Amanda Palmer: Radiohead For Four Strings

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When Amanda Palmer tackles "Idioteque" on the ukulele, the result is vivid and endearing. courtesy of the artist hide caption

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Amanda Palmer

When Amanda Palmer tackles "Idioteque" on the ukulele, the result is vivid and endearing.

courtesy of the artist

Tuesday's Pick

  • Song: "Idioteque"
  • Artist: Amanda Palmer
  • CD: Amanda Palmer Performs the Popular Hits of Radiohead on Her Magical Ukulele
  • Genre: Folk-Pop

Taking the work of a beloved artist and putting your own stamp on it is a bold and humbling endeavor. Musicians have been doing it for eons, but the cover still remains an elusive beast. Does it presume to be an ode, a re-imagination, or an improvement upon the original? Most times, the answer is inexplicit. Hearing a familiar, beloved song through a stranger's vocal cords can be tremendously exciting, or terribly unsettling.

This is why some braced themselves for Dresden Dolls frontwoman Amanda Palmer's latest escapade: a whole album of covers — and Radiohead covers, no less. Palmer self-released the short work, titled Amanda Palmer Plays the Popular Hits of Radiohead on Her Magical Ukulele, last summer. All obligatory skepticism aside, the songs are vivid and endearing. She does "Creep," "Fake Plastic Trees" and "No Surprises," among others. That might not sound too exciting, but Palmer's raw, confident delivery makes these reinterpretations worthwhile.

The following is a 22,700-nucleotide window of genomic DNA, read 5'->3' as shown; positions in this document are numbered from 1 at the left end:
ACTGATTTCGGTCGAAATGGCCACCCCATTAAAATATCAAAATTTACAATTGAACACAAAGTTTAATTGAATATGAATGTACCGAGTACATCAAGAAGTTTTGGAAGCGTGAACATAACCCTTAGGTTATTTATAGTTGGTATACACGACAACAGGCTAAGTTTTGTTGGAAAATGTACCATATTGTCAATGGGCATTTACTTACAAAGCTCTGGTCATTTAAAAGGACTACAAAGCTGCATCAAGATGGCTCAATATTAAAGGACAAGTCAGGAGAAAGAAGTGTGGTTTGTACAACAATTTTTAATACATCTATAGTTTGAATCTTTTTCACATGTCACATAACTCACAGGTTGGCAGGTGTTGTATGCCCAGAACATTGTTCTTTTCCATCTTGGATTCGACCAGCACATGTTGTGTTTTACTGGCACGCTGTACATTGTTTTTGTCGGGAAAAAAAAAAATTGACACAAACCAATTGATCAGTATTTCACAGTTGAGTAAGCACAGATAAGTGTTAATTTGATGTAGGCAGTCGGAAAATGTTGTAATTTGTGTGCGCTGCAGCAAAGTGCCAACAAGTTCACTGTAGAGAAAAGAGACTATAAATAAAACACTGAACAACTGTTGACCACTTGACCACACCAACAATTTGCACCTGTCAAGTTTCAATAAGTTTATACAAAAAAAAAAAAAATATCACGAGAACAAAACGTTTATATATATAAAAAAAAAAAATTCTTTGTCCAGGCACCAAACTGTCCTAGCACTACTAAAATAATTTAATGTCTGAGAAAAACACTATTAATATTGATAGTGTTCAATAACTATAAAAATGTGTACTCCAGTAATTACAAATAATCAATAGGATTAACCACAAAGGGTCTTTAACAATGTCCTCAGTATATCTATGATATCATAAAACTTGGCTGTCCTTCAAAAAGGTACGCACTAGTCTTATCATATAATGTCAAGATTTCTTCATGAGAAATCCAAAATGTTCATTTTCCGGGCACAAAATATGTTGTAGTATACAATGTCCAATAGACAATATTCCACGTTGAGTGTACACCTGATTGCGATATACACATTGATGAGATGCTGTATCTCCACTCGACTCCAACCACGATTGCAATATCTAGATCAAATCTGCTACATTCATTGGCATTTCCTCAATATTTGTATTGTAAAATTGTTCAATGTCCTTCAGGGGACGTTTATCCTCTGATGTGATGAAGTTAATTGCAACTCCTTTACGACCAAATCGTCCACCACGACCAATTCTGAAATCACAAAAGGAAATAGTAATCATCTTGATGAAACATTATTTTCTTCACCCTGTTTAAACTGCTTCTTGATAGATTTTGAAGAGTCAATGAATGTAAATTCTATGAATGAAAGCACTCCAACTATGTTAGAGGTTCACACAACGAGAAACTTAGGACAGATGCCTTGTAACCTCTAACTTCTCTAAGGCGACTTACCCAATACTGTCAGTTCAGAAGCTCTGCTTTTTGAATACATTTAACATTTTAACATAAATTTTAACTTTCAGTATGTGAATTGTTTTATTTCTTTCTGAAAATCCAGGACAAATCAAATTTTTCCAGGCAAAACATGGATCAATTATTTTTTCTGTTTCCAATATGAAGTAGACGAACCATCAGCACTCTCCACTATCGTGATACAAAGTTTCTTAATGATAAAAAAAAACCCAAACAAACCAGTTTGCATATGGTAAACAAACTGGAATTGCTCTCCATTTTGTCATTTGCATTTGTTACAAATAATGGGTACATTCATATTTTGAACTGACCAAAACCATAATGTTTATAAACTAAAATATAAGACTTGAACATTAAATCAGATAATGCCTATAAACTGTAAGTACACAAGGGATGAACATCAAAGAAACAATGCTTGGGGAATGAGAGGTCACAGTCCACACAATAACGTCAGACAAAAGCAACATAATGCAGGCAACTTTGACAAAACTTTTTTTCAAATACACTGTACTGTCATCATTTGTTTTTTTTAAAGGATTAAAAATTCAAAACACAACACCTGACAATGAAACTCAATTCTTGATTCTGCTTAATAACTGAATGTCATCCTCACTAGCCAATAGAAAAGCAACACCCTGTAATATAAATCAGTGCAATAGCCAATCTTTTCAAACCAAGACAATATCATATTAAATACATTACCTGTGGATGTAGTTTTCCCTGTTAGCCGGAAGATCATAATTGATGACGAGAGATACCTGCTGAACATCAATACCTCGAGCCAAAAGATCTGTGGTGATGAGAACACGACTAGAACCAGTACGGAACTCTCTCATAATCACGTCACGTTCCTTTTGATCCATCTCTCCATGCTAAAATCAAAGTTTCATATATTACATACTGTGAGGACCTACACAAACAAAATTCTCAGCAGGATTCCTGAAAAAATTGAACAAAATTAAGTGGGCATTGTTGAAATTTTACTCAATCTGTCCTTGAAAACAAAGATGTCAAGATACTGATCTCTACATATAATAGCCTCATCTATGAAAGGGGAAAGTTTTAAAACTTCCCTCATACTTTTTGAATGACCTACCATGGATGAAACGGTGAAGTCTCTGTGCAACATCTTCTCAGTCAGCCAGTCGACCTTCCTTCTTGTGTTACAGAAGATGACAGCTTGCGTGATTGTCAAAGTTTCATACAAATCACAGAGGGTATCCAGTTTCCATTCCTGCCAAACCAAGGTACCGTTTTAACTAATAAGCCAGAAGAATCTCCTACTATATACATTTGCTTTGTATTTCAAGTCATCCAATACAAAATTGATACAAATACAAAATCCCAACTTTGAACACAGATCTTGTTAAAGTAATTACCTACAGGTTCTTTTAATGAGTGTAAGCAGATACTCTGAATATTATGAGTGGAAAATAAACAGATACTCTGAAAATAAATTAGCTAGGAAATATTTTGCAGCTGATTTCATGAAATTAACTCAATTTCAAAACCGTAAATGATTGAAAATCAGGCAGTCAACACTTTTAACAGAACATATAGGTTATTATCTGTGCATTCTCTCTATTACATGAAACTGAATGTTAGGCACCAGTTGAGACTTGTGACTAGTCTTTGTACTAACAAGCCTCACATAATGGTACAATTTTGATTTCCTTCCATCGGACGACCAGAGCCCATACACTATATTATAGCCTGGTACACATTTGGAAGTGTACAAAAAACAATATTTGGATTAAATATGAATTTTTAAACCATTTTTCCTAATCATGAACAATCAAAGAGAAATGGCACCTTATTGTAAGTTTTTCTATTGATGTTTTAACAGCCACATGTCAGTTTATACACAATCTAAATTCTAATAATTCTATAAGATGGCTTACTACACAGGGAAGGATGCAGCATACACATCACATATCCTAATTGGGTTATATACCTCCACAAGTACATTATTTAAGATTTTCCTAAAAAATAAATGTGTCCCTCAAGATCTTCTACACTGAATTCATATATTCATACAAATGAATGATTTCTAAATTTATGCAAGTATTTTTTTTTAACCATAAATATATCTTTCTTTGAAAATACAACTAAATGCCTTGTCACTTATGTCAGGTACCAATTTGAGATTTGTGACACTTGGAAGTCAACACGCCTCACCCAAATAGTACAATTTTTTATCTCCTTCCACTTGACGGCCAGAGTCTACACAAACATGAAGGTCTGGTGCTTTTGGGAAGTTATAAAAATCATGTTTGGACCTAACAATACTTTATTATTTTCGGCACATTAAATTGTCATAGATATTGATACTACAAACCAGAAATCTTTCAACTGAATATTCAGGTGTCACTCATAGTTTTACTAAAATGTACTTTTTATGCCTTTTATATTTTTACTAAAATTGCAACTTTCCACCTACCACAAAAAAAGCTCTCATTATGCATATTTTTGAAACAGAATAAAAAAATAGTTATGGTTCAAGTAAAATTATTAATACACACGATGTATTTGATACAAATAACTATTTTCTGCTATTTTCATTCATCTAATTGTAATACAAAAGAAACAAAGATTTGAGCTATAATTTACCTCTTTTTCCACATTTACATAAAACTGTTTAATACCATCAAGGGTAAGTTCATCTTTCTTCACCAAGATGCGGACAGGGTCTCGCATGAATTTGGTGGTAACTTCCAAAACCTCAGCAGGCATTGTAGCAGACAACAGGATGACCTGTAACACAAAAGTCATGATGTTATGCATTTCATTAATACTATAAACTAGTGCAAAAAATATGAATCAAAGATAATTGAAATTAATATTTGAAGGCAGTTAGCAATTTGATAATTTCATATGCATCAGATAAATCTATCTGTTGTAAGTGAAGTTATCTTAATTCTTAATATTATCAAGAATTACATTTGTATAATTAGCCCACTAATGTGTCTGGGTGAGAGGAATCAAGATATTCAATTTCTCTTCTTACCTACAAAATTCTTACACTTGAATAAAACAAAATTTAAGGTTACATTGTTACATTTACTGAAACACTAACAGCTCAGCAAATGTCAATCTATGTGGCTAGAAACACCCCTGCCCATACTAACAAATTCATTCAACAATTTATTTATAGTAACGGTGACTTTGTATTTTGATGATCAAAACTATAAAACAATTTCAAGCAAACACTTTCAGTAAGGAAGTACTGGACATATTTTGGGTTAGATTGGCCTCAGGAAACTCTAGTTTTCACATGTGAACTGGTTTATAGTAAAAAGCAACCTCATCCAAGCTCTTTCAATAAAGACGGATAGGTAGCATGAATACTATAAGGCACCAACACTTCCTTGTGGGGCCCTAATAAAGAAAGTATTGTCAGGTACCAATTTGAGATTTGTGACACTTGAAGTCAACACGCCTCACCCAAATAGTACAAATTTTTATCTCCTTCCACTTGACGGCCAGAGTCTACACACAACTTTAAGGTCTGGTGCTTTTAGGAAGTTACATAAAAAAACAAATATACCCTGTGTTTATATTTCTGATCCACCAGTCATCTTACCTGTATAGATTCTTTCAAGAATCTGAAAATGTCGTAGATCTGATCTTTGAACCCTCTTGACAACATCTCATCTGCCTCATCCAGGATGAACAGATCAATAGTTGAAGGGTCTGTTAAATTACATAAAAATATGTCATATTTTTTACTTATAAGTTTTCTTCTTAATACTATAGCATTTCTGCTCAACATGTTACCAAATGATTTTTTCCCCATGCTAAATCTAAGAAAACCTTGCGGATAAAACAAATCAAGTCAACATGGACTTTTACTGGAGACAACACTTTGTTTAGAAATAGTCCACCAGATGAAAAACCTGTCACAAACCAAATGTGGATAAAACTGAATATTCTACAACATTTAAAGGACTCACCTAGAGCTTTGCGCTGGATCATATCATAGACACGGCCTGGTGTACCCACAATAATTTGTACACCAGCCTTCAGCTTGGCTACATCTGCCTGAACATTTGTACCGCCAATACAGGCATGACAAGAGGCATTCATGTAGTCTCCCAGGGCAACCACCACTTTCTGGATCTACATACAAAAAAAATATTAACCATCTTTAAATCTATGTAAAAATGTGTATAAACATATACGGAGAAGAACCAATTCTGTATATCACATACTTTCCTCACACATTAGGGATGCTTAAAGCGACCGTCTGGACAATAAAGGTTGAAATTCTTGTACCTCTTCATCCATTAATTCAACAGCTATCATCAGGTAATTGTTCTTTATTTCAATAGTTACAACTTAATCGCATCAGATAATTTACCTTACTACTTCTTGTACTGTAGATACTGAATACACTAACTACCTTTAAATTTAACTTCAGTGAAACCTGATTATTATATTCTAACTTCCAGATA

Without the potent, pulsating beat and whirring electronic sample that make Radiohead's "Idioteque" so intoxicating, what's left? Though Palmer re-creates these elements to some effect, her vocal performance does the song justice. Thom Yorke isn't exactly known for his elocution, which makes Palmer's more articulate recital a thought-provoking alternative to Yorke's signature slurring. Finally, as if the cover itself wasn't ambitious enough, Palmer actually adds her own ornamentation to the piece. As the powerful refrain ("Here I'm allowed / everything all of the time") recycles in full stereo, she softly recounts a list of names. Who is "Eric," "Nathan" or "Gideon"? It's entirely murky, but the effect of this augmentation is weighty, like a solemn memorial to lost loves or fallen soldiers, giving Palmer's already successful cover an added dimension.



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